Nobody knows for sure but the concept of prevention by vaccination is based on the fact that one of the causes for cervical cancer is the HPV virus which has over 200 types. Types 16 and 18 have been associated with precancerous lesions of cervical cancer, while types 6 & 11 are associated with genital warts.
The natural history of these precancerous lesions does not follow a straight path. The majority of these lesions are self limiting and clear without treatment. Therefore using these proxy markers instead of the main outcome, i.e. cervical cancer can overestimate the efficacy of the HPV vaccines. 
Most trials have followed up the vaccine recipients for less than a decade using surrogate markers such as clearance of HPV virus and antibody response. All these endpoints are a poor substitute for predicting cervical cancer decades later.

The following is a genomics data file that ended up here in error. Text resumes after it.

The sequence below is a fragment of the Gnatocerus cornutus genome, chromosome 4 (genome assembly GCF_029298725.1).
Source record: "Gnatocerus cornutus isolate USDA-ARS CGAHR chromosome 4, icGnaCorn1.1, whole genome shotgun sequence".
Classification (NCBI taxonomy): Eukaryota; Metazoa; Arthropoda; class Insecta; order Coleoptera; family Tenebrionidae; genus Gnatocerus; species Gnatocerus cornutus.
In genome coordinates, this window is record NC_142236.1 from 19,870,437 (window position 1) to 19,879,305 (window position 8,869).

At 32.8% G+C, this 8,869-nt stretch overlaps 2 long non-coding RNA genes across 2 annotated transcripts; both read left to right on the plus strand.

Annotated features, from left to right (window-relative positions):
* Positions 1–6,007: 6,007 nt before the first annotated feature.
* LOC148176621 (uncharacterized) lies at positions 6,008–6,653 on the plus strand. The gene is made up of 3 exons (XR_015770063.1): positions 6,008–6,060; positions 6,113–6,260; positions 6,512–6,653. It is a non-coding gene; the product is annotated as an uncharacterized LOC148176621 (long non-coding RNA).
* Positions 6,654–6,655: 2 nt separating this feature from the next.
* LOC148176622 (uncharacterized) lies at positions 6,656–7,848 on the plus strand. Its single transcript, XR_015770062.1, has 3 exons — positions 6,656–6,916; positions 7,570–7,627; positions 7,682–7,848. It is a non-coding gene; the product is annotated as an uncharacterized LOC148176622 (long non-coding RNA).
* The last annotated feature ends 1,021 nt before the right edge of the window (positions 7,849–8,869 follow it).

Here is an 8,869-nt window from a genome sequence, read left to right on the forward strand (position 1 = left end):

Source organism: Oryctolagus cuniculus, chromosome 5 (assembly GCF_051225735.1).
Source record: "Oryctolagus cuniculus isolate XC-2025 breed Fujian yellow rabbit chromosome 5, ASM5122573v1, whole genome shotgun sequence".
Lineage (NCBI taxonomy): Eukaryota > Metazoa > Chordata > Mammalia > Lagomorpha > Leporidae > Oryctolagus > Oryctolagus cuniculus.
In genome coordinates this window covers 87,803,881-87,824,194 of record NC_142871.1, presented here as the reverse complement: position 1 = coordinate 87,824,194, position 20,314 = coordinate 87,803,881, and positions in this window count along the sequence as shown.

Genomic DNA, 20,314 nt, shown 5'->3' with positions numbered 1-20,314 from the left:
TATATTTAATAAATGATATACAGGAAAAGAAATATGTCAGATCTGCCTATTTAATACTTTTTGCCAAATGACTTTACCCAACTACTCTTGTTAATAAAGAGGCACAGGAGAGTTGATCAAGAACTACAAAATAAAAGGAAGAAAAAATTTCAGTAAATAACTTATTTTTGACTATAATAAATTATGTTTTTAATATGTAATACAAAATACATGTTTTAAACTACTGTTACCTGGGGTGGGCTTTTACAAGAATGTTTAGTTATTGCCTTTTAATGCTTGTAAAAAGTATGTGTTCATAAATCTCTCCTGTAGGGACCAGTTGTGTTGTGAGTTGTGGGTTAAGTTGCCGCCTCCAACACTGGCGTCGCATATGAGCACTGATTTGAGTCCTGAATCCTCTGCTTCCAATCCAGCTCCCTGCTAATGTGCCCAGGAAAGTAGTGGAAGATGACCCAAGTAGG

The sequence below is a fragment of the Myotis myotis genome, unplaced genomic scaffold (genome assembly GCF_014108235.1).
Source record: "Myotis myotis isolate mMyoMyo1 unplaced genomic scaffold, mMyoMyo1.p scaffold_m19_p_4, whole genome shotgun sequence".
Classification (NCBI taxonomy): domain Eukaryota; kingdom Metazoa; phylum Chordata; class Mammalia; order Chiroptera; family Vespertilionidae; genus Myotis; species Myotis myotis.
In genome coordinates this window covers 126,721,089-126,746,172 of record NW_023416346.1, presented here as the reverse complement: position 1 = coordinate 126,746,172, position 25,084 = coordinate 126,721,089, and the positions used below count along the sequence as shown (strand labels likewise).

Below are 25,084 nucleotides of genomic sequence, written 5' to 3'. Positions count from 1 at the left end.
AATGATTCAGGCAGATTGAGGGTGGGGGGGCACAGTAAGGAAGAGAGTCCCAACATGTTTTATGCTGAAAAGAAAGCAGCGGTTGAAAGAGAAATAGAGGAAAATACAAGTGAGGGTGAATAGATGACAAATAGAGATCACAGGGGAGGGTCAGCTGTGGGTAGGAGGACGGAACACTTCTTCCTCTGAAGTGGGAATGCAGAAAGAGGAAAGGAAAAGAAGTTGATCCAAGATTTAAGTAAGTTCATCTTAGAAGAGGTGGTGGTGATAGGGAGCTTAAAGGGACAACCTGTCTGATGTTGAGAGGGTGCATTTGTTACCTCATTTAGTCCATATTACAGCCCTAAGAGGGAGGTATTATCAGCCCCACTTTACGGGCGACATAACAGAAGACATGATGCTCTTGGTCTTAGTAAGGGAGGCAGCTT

Another limitation is that the measure of efficacy of most HPV vaccine trials has been the relative risk instead of the attributable risk which depends on the prevalence of HPV virus infection in a particular population which has shown wide variations from 2% to 50%, being highest in commercial sex workers and people with HIV/AIDS.
For a detailed critique of the available evidence one should refer to a peer reviewed paper by Rees and colleagues in the prestigious Journal of the Royal Society of Medicine, titled, "Will HPV vaccination prevent cervical cancer?" The authors conclude there is great uncertainty whether the vaccine prevents cervical cancer.